A Letter for Elena Audience Age Range : 7 and older / In Theater
Somewhere in the countryside, on a summer morning, Frank, Lucy, and Aïcha were playing, just like every other day since school had ended. They encountered a squirrel’s nest, a pond, a tree trunk which they reimagined as a racer, a rock, strawberries, some hay, a ditch, a road…
On the side of that road, they found a multitude of objects and letters left there just for them. They rummaged through and found messages from everyone, except Elena, their best friend and the fourth of the gang. She remained in silence for a reason they could not explain themselves. There had to be a letter from her, and the children needed to find it !
Throughout their research, Frank, Lucy, and Aïcha reveal to us, step by step, the words of a whole town saying goodbye : those of a little brother not yet born, with so many questions in his mind, those of a grandfather who’s already in heaven waiting for them, the secret words we love to read again and again, the words that protest, the glowing neon words that are filled with love… And slowly, they clear up some space.
At the crossroads of theater and dance, A Letter for Elena is a play unfolding itself like a treasure hunt, where the path of mourning is slowly drawn, and words take form to say goodbye.
A Quebec-France co-production : Le Petit Théâtre de Sherbrooke and La [parenthèse] / Christophe Garcia
Published by Lansman Editeur
Watch video excerpt
Author / Director
Choreographer / Director
Ariane Bisson McLernon, based on F. Schubert
Sara Harton, Merryn Kritzinger and Nina-Morgane Madelaine
Photos and videos
Jean Charles Verchère
Le Petit Théâtre de Sherbrooke
The mission of Le Petit Théâtre de Sherbrooke is to develop the practice and attendance of theatre in children and youth by placing words and dramatic art at the heart of research and by offering multidisciplinary teams the creative environment that allows them to experiment with the musical, visual and physical languages.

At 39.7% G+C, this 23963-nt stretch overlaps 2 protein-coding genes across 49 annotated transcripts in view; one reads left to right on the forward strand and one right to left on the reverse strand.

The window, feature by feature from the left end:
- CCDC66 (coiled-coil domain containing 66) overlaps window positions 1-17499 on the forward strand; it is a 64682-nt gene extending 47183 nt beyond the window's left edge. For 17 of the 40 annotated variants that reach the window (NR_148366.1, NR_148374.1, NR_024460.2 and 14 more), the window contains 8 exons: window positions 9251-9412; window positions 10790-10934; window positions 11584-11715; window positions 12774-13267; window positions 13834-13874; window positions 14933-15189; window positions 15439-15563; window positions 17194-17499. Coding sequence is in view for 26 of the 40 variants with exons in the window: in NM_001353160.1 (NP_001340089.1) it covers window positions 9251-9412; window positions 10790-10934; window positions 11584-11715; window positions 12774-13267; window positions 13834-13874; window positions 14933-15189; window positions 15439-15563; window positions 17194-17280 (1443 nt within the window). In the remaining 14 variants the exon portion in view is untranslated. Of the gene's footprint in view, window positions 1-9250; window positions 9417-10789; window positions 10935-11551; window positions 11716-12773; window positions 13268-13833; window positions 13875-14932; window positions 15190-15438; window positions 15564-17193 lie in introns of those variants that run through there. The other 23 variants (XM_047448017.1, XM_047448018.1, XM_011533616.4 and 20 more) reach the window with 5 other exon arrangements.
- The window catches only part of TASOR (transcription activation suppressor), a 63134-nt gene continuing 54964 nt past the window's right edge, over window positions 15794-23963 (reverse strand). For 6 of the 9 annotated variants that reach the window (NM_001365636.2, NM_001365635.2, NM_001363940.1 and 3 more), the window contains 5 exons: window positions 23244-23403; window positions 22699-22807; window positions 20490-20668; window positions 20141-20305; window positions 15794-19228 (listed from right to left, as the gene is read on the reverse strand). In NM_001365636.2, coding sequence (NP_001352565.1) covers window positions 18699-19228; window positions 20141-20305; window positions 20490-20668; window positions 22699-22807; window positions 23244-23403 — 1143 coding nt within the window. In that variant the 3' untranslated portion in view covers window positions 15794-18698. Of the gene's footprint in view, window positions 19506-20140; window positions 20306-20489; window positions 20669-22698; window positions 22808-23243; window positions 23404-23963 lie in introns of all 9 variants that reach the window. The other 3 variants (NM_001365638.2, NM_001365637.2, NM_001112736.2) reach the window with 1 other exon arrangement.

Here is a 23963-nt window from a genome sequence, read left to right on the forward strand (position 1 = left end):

A theatre that defies convention, always looking for new ways to tell a story and make it blossom and to grab young audiences attention by playing with the codes of performance, inviting them to visit a universe that ignites imagination. A theatre that allows for greater freedom of interpretation, giving young audiences’ sensibilities and intelligence a different perspective and trusting their ability to discover new versions of a story. A theatre that cares about showcasing the talent of local artists while establishing new collaborations with companies from abroad, thus multiplying exchange opportunities between creators from different artistic scopes and disciplines.
In 50 years of artistic activity, Le Petit Théâtre has created more than 90 plays presented in Québec, Canada, United States, France, Scotland, Belgium, Switzerland and South America.
La [parenthèse] / Christophe Garcia
The dance company La [parenthèse] / Christophe Garcia was founded in 2000 with the desire to tell stories about the human experience through dance, music and text. From the very beginning, its founder was driven by the desire to build bridges between the arts, generations and continents. Each show offers a unique universe: small intimate shapes alongside ambitious shows. The poetry and dynamism of the artists impart a common tone to all productions.
Since its inception, La [parenthèse] has presented more than 25 creations in France, Canada, United States, Germany, Scotland, Croatia, Italy, South America, Switzerland and Netherland. The company continues to project itself in creations on different scales, which always remain unifying, joyful and human.
Artistic director – Le Petit Théâtre de Sherbrooke
Author and director – A Letter for Elena
Trained as an actor at l’École de théâtre du Cégep de Saint-Hyacinthe, Erika Tremblay-Roy is an author, director and actress, and is particularly inspired by children and youth theatre. Among other plays, she wrote Tante T and Autopsie d’une napkin, a text for which she received the Louise-LaHaye Award in 2012. For her play Petite vérité inventée, created by Théâtre Bouches Décousues in 2013, she is nominated as a finalist for the Governor General’s Literary Awards, given by the Canada Council for the Arts. For A Letter for Elena, a co-production from Le Petit Théâtre de Sherbrooke and French dance company La [parenthèse] / Christophe Garcia, she is awarded the following prizes : Prix LOJIQ : Francophonie and CALQ : Creation of the year for the Eastern Townships. For her play The Problem with Pink, a second co-production by Le Petit Théâtre and La [parenthèse], she was once again a finalist in 2019 at the Prix du CALQ: Creation of the year for the Eastern Townships, and won in 2020 for a second time the Louise-LaHaye Prize, which rewards the best text for young audiences brought to the stage during the 2018-19 and 2019-20 seasons. She has been artistic director of the Petit Théâtre de Sherbrooke since 2012.